Whether you are caring for an ageing parent, someone with dementia, a disabled child or relative, or a spouse who has become increasingly frail, it is essential, she says, that you find time to care for yourself. ‘Identify what your needs are, and be honest about them with other people,’ says Baker, who offers free seminars on the subject to charities.

‘Remember you can’t help anyone if you become overstressed or unhealthy. I did a webinar with Carers UK a few months ago and it turned out that some carers even lied about why they needed to take some time for themselves. They felt guilty about it, as if they didn’t deserve it. Many of them are women conditioned to be ‘people pleasers’.

‘But you must be able to ask for help – whether with practical tasks or just the ear of a friend to whom you can unload for ten or 15 minutes. Allow other people to help and support you.

‘Know your limits and your capacity to help. In some cases you might not have the time, or even the expertise to help. You will need to involve professionals. It’s important to understand and accept the limits of your responsibilities. You need to realise you can’t do everything.

‘Set boundaries and be firm on what you can do to help and when. You will be healthier. Nobody wants to end up as an angry or resentful carer. That serves nobody.’


Sandra, 63, is a sandwich carer. She has a 25-year-old daughter, who is single and works in healthcare but often feels stressed and in need of support from her mother.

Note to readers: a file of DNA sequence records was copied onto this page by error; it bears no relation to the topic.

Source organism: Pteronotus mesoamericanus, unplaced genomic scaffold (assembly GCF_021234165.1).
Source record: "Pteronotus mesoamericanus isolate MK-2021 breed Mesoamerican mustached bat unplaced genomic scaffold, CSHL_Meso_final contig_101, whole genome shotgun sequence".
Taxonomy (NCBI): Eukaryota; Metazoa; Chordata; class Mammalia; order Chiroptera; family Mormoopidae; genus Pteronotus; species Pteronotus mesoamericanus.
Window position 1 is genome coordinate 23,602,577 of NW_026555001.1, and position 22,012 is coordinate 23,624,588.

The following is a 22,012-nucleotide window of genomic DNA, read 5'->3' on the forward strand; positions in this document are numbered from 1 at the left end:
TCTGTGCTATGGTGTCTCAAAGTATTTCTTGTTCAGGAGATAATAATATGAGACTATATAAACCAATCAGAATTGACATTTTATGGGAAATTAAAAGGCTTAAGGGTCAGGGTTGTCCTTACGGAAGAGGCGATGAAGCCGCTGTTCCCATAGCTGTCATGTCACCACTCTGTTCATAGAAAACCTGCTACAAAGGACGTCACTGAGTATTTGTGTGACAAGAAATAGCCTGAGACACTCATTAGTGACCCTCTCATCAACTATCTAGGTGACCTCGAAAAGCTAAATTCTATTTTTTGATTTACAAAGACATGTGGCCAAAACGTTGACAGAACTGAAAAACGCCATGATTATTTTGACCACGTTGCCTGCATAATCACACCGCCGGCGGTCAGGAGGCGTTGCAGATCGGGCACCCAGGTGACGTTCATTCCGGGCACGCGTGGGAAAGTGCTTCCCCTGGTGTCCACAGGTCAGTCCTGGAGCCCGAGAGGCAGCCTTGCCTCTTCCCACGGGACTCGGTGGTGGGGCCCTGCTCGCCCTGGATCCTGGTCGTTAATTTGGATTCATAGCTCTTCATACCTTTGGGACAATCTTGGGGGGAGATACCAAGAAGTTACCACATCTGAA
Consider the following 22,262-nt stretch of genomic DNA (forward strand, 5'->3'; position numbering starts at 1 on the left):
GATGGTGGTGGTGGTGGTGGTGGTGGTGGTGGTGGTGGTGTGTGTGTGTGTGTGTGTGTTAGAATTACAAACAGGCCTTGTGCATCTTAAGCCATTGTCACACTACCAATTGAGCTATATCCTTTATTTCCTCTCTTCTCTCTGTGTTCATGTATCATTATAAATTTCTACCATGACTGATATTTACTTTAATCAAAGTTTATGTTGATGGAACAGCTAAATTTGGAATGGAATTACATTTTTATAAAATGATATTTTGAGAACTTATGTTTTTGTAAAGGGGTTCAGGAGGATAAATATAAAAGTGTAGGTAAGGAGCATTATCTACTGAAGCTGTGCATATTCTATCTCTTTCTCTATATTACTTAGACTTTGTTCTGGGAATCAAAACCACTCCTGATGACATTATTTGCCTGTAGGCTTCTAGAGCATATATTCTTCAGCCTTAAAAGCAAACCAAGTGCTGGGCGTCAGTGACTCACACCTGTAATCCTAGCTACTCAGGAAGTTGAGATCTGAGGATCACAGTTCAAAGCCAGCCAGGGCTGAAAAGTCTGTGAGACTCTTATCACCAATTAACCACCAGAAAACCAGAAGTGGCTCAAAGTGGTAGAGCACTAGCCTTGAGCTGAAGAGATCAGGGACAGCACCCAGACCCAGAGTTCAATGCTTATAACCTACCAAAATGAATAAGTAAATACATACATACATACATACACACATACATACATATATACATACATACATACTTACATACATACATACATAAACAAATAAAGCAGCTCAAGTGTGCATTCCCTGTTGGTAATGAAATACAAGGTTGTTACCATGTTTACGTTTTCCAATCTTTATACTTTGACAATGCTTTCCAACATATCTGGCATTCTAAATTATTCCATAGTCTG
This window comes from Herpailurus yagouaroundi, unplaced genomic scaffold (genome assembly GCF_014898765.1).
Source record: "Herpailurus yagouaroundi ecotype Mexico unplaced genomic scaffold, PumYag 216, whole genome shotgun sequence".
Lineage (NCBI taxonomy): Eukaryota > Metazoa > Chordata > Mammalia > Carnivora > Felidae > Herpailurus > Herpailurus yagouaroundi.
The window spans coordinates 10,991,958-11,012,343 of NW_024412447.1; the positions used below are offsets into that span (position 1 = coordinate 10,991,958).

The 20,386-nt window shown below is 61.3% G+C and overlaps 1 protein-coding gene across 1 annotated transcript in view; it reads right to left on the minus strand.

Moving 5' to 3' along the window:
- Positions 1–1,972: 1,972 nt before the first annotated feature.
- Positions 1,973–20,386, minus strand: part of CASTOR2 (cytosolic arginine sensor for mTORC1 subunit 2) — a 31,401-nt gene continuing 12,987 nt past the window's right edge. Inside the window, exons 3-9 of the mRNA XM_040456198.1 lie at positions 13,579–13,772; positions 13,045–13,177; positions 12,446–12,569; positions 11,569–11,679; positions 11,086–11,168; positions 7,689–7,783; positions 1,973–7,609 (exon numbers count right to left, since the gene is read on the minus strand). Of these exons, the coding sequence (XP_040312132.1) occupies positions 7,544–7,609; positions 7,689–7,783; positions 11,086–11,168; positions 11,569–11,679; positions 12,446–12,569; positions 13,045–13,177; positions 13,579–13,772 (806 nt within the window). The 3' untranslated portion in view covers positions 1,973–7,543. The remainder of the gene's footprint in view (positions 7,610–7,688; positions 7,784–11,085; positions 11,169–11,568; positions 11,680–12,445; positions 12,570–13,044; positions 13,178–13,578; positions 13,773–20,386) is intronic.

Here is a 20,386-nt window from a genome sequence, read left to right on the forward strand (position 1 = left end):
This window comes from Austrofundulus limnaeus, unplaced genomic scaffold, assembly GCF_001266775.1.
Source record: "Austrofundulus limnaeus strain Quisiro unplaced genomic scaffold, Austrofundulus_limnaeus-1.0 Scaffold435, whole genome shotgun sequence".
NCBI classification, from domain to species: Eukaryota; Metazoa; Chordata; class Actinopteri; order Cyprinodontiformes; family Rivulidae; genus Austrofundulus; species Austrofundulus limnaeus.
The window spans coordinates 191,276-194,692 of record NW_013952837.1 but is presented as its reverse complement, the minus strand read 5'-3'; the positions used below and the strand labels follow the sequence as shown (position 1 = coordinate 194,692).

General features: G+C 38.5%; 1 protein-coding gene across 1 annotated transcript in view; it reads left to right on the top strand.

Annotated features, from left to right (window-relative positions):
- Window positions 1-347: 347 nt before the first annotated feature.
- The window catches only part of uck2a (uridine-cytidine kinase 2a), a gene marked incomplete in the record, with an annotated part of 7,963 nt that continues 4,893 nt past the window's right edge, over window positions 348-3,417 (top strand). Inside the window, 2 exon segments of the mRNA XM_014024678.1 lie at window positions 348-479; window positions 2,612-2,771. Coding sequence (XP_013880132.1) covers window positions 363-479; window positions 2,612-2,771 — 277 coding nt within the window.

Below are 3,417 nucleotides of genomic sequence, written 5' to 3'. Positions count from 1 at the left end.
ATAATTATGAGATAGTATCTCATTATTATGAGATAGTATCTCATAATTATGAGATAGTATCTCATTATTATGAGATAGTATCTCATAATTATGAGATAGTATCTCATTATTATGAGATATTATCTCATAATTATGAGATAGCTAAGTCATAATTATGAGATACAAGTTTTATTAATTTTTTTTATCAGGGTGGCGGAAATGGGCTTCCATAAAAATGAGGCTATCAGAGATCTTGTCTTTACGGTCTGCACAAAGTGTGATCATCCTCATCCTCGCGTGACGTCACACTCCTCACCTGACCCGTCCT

At the same time Sandra’s own mother is now 85, and after two difficult years when Sandra has struggled to support her – driving for 45 minutes each way to visit her morning and evening – has just been diagnosed with dementia.

Her mother lives alone and now needs either professional support or to move into a care home. But her mother refuses to acknowledge that she is suffering from dementia and does not want to move.

Now, however, Sandra, who has a high-powered job as a finance director, has accepted that she can no longer cope alone (though her brother cares for their mother during the weekends).

She originally came to Baker through her workplace’s employee support scheme after her manager noticed that the quality of her work had slipped.

‘It was only during these coaching sessions that her care dilemma was revealed,’ says Baker. ‘She was really beside herself – worried about failing her mother, and worried about failing the team of people she commands at the office.

‘We were able to talk about the space and time she needs for herself, the help she needs with her mother and how she might get it.

‘Sandra felt her hands were tied. Her mother was in denial, had lost interest in a lot of elements of her earlier life, and Sandra was physically and emotionally exhausted.

‘She also felt terrible guilt because she alone couldn’t provide everything her mother needed. But her mother now needs a level of care she is not equipped to provide.

‘She was at the end of her tether – at breaking point. It’s not unusual for carers to end up harbouring resentment too, because they are giving everything to someone who cannot give anything back because of their own condition. It can become a vicious circle.’